The following items have the indicated usage:
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Reboot—Reboots the operating system.
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Reset—Resets the configuration to the default factory values.
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Shut Down—Shuts down the system. When the system is shut down, it is unavailable to forward traffic.
Do not unplug or switch off the FortiADC appliance without first shutting down the
operating system. The shutdown process enables the system to finish writing any buffered data, and to correctly spin down and park the hard disks. Failure to do so could
cause data loss and hardware problems.
To reboot the system:
Do one of the following:
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Go to the dashboard, and in the System Information widget, click Reboot.
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From the CLI console, enter the following command:
execute reboot
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To perform a factory reset:
Do one of the following:
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Go to the dashboard, and in the System Information widget, click Reset.
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From the CLI console, enter the following command:
execute factoryreset
To power off the system:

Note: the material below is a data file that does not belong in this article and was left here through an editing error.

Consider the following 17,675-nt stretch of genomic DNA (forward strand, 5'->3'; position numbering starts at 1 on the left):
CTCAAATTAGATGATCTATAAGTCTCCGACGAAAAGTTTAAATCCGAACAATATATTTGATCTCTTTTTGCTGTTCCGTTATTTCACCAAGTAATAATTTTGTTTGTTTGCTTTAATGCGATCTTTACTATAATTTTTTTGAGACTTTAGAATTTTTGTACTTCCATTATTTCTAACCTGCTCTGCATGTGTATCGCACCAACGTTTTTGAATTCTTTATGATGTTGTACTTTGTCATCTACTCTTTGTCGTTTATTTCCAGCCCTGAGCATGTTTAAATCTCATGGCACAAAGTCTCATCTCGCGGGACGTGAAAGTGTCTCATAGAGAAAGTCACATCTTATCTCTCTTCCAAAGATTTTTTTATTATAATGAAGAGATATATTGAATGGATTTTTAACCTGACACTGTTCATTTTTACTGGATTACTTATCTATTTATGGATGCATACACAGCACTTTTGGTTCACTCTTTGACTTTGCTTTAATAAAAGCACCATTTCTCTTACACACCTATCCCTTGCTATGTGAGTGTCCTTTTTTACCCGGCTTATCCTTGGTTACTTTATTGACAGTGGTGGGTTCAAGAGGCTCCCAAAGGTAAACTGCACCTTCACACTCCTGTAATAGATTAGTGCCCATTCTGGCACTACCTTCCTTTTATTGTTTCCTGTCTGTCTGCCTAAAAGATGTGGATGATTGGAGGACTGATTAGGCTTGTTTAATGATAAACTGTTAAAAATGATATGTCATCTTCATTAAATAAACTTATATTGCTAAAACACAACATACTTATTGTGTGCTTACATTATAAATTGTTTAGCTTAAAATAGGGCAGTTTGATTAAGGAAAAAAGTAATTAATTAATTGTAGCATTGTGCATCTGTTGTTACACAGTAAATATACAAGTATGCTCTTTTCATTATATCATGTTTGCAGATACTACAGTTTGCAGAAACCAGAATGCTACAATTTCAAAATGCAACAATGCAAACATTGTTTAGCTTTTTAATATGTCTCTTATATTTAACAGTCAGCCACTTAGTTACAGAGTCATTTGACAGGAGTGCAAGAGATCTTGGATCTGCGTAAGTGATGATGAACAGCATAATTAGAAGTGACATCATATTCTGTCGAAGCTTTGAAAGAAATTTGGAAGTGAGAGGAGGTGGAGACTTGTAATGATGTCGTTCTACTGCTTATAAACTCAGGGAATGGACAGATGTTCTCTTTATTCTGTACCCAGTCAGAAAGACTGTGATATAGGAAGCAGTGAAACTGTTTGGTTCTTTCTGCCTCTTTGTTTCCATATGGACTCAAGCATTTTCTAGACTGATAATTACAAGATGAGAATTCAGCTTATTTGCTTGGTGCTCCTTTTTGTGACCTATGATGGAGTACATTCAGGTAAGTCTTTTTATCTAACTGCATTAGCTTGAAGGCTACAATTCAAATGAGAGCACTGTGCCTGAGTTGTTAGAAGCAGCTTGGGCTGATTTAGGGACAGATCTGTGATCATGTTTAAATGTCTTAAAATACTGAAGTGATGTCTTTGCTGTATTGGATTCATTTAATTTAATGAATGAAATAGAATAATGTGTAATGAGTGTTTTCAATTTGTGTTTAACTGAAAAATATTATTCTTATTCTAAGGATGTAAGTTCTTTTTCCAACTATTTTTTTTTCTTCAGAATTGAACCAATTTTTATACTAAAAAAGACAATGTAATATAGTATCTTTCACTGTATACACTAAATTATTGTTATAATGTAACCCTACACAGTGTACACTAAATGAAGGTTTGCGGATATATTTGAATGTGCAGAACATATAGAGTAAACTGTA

To shut down the system:
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Go to the dashboard, and in the System Information widget, click Shut Down.
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From the CLI console, enter the following command:
execute shutdown
The system does not emit disk activity noise when shutdown is complete.
To completely power off:
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For hardware appliances, press the power button if there is one. Power supplies and switches vary by hardware
model. On some, you press the power button; on others, you flip the switch to either the off (O) or on (I) position.
For FortiADC-VM, power off the virtual machine.
Create a traffic group
A traffic group is a set of VRIDs. Each VRID keeps talking with its peers using 'hello' packets via its heartbeat
interface so that each VRID can be aware of its peers (master or slave) operating state and perform a VRRP failover in case the master node fails. The different VRIDs have no relationship with each other.
In Figure 68, both VRID1 and VRID2 use Device1 as the master. When Port2 on Device1 fails, all traffic between
the client and the server can't pass through the device
Figure 68: Traffic group
To solve this problem, you can create a traffic group and add both VRID1 and VRID2 as its members, and set the
rule that the whole traffic group to fail over to the success device when either VRID fails. In this case, if Device1’s
Port2 fails, the whole traffic group will fail over to Device2.
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Using the VRID concept, FortiADC allows you to add objects with floating IP address, such as interface, virtual
server, IP pool, and SNA T pool, etc. to a traffic-group. With this configuration, it will trigger the whole traffic
group to switch over when a resource fails.
Normally, the number of traffic groups should be same as the number of devices in an HA group for HA activeactive configurations. FortiADC comes with a predefined traffic group named ‘default’. You can use this default
traffic group if you only need an HA active-passive deployment. Otherwise, you must configure your own traffic
groups before making HA active-active configurations, using the instructions discussed in the following
paragraphs.